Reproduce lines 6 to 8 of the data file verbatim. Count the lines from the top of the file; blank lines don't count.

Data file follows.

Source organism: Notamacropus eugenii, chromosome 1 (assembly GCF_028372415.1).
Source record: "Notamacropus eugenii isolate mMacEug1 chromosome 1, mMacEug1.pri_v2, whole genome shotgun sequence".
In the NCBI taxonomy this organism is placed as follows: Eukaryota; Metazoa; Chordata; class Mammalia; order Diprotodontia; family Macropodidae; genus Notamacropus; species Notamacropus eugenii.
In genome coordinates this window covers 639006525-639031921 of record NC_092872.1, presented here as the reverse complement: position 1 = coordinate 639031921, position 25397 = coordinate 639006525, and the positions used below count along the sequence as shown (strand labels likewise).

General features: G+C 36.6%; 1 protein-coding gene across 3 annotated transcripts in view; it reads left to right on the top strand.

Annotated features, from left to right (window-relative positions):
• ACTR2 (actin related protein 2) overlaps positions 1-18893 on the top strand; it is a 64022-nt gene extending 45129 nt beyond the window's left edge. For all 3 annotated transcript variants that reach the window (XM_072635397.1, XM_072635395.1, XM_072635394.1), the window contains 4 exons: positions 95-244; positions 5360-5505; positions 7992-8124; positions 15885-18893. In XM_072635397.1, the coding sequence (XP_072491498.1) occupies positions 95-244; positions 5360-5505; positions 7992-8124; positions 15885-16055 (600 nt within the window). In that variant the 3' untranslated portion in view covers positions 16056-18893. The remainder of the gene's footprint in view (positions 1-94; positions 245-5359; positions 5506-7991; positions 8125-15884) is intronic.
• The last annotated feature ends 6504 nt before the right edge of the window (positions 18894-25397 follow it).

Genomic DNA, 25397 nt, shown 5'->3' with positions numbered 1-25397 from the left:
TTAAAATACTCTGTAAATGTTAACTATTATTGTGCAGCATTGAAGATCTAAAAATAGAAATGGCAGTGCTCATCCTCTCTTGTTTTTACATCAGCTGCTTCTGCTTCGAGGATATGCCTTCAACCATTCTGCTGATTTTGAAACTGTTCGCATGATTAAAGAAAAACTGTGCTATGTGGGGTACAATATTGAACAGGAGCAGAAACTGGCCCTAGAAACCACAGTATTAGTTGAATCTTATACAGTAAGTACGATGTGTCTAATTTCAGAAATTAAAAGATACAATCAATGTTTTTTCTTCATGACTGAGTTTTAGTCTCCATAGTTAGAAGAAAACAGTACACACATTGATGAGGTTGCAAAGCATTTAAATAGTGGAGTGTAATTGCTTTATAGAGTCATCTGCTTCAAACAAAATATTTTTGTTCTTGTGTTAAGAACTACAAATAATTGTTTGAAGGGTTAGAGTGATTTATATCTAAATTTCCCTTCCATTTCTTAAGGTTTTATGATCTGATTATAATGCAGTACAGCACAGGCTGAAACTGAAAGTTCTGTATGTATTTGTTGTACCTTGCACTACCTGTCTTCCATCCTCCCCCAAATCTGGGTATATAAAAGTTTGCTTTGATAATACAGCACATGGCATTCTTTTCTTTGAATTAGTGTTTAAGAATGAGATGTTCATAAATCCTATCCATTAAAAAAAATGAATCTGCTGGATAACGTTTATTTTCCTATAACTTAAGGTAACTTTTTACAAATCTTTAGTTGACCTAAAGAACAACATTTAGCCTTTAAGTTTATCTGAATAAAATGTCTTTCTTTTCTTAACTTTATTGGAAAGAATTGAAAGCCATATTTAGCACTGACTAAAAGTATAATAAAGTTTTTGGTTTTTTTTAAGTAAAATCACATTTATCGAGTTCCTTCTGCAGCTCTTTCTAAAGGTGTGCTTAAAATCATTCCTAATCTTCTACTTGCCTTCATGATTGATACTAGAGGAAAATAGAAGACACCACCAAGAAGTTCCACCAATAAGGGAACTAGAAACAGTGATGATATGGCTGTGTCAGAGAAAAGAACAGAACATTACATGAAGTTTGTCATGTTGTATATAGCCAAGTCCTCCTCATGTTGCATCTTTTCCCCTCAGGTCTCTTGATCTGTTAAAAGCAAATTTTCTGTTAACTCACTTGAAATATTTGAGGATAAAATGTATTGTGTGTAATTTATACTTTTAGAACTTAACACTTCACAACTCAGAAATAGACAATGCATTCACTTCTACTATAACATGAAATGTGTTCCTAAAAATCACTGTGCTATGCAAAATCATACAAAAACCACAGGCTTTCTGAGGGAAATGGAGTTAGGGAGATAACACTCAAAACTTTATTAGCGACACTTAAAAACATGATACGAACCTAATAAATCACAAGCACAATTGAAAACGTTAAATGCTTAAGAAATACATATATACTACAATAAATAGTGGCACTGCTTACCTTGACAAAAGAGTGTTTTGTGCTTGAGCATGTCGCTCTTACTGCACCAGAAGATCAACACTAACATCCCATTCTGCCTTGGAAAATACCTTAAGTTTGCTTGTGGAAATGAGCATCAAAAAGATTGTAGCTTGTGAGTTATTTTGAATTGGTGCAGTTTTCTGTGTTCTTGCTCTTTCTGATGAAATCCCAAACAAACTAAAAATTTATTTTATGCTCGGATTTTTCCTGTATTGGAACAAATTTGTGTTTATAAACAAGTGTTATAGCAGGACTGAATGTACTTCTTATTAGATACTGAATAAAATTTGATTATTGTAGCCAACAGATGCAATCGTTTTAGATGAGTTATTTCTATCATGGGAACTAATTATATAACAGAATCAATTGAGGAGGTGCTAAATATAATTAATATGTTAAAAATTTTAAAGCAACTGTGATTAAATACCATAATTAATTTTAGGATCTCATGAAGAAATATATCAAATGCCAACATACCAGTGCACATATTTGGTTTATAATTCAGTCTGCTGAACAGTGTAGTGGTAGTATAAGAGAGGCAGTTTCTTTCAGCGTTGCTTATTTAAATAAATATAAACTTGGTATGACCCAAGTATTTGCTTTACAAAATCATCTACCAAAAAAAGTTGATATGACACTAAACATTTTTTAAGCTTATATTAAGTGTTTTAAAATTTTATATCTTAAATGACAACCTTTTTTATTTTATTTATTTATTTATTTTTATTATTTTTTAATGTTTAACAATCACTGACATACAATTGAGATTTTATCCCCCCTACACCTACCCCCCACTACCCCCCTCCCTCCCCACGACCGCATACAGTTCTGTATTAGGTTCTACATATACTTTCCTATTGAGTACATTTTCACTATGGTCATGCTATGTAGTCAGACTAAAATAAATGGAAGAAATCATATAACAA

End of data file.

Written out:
Annotated features, from left to right (window-relative positions):
• ACTR2 (actin related protein 2) overlaps positions 1-18893 on the top strand; it is a 64022-nt gene extending 45129 nt beyond the window's left edge. For all 3 annotated transcript variants that reach the window (XM_072635397.1, XM_072635395.1, XM_072635394.1), the window contains 4 exons: positions 95-244; positions 5360-5505; positions 7992-8124; positions 15885-18893. In XM_072635397.1, the coding sequence (XP_072491498.1) occupies positions 95-244; positions 5360-5505; positions 7992-8124; positions 15885-16055 (600 nt within the window). In that variant the 3' untranslated portion in view covers positions 16056-18893. The remainder of the gene's footprint in view (positions 1-94; positions 245-5359; positions 5506-7991; positions 8125-15884) is intronic.
• The last annotated feature ends 6504 nt before the right edge of the window (positions 18894-25397 follow it).